The main issue with ransomware is the fact that it is not designed like a common virus. Not by the behavior it generally exposes. In the end, it mimics user behavior very well; it reads files, writes information to the disk and removes files. Just like all of us do on an average day. Some newer variants also have worm-like capabilities exploiting vulnerabilities to proliferate, and all of them usually have obfuscation technology in place, enabling them to elude classic antivirus detection and making reverse engineering very difficult.
Antivirus solutions rely on various technologies to provide ransomware protection and stop the malicious process before it executes, but all may be bypassed, especially by zero-day variants.
In turn, enterprise anti-ransomware software solutions implement ransomware protection by attempting to detect ransomware as it performs malicious activity. This approach involves different technology and yields better results regarding accuracy and protection against zero-day threats. However, it means that some files are encrypted before ransomware is detected and stopped. To eliminate this disadvantage, there are anti-ransomware solutions that provide data protection and the ability to recover the files lost during the detection process. Advanced ransomware protection tools also provide real-time backup capabilities and data safeguarding in impenetrable repositories, allowing file recovery even in the case of a successful ransomware infection. All these make dedicated anti-ransomware solutions better than the antivirus counterparts at detecting and protecting against ransomware.
For good enterprise ransomware protection, antivirus and anti-ransomware should be used together to eliminate known threats before they execute and contribute to ransomware prevention, reduce the chance of ransomware infection and ultimately provide effective ransomware protection, especially against zero-day ransomware variants.
Enterprise anti-ransomware software supports your disaster recovery plan and protects files and backups and so it is a great addition to your strategy. Disaster recovery plans are being developed to ensure business continuity in case of incidents that affect systems and data. All such projects include solutions that perform regular backups of important files, in various ways and to different locations but most do not include anti-ransomware protection. However, ransomware is a problem even for good disaster recovery plans as there are at least three ways in which it can break even the most efficient ones:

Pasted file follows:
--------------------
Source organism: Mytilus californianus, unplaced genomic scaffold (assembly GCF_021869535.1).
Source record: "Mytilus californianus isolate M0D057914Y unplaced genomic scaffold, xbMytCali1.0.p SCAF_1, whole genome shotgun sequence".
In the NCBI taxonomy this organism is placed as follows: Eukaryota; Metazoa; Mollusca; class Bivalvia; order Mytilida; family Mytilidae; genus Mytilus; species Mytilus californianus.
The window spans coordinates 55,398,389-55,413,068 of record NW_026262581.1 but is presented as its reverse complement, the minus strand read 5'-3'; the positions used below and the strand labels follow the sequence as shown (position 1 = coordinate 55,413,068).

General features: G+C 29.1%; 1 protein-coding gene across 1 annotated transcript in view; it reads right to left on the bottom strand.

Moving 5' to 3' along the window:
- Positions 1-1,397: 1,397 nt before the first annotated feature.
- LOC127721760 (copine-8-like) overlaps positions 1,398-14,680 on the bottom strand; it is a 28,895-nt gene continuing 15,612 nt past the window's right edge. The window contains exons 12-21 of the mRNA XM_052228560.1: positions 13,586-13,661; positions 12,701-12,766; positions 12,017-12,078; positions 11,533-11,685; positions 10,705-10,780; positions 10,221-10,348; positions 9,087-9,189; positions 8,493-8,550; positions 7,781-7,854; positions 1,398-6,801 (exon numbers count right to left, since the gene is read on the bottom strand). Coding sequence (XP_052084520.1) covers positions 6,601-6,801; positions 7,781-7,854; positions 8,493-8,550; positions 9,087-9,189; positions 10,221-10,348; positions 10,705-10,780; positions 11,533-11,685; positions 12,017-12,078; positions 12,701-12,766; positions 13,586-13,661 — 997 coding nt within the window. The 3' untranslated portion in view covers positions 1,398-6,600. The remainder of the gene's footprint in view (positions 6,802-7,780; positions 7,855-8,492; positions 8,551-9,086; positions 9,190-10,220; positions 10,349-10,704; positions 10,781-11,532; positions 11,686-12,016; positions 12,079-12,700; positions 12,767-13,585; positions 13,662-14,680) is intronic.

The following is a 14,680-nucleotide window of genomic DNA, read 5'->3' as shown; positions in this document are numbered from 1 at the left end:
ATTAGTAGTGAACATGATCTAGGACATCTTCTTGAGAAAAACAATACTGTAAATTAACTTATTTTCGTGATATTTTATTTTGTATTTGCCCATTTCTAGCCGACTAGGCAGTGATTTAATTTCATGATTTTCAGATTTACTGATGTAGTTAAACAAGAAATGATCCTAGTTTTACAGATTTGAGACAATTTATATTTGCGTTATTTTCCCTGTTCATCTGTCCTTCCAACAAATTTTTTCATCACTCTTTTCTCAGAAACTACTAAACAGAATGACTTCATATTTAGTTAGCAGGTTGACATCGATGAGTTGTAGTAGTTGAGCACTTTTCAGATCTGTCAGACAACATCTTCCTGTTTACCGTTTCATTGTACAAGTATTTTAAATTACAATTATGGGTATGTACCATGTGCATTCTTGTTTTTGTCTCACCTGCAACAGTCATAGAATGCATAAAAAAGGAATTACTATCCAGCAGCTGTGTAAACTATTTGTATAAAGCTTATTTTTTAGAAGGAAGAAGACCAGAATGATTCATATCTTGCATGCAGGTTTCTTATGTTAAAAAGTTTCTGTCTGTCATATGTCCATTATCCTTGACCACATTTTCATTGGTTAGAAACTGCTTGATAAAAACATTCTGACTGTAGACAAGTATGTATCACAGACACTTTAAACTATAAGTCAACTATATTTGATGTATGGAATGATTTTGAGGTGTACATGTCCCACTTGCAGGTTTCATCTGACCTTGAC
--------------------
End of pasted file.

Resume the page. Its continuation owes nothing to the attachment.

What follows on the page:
If during a ransomware infection, the backup repositories are online and reachable from the infected machine, and if the ransomware runs in a security context that has sufficient rights to access the backup repositories, it may attack and encrypt the backups. Depending on the backup strategy in place, the impact of this type of incident:
•With proper offline/online backup synchronization, it may just involve rebuilding the online backup from another (offline) backup, eventually losing a few hours worth of files;
•Without proper offline/online backup synchronization, or if the timing is terrible, it may involve losing a significant time range of backups.
In any case, there is serious downtime and concern for IT.
If endpoints get infected with ransomware, and if a backup task runs before the infection is detected (usually the case in unprotected environments), it may be that the backup solution will copy encrypted files into main backups. These encrypted files may propagate to offline backups, etc. The impact of this incident varies depending on when and how the ransomware infection is being detected, but it all boils down to having backups which cannot be restored.
Here is a real-life scenario experienced by one of our customers before using our solution.
It provides some insight into the impact of such an incident: a laptop is connected to the network and infected with ransomware. During the infection, the ransomware attacks a mapped drive on the laptop, that points to the file server and encrypts part of the data on the file server. Next, the ransomware infection is detected on the laptop as ransom notes pop out, but nobody has any idea about the fact that the file server was also compromised remotely. The endpoint is restored from the last backup, some files are lost, but the incident is closed. Next, the backup job runs on the file server and backs up encrypted files without anybody knowing. At this point, there is a backup that IT relies on, but which cannot be restored.
Ultimately, with incremental backups, if there is a ransomware incident, you always lose the files changed between the last backup and the ransomware incident itself. Restoring from the last backup helps a lot in this case, but there are cases where the files changed in-between are critical and cannot be recovered. In these cases, the business loses time and money re-doing work already done.
Our enterprise anti-ransomware software detects and stops ransomware in seconds, and notifies IT on such incidents. At the same time, it creates real-time backups of files being manipulated in suspicious ways, covering the gap between the last incremental backup and the ransomware incident, and ensuring no data is lost. It also protects the files it backs up in safe vaults on the local hard drive. The backup solution part of the disaster recovery plan can feed on these secure vaults ensuring no encrypted files make it to the backups.
By using enterprise anti-ransomware software together with backups, your disaster recovery plan benefits from the following enterprise ransomware protection features:
•No important file loss on ransomware incidents, even if the incremental was taken hours ago;
•No backup repositories get compromised;
•No encrypted files make it into main backups that IT needs to rely upon.
Enterprise anti-ransomware software delivers adequate ransomware protection for your latest files and backups, and the advantages it brings make it a great addition to your disaster recovery plan.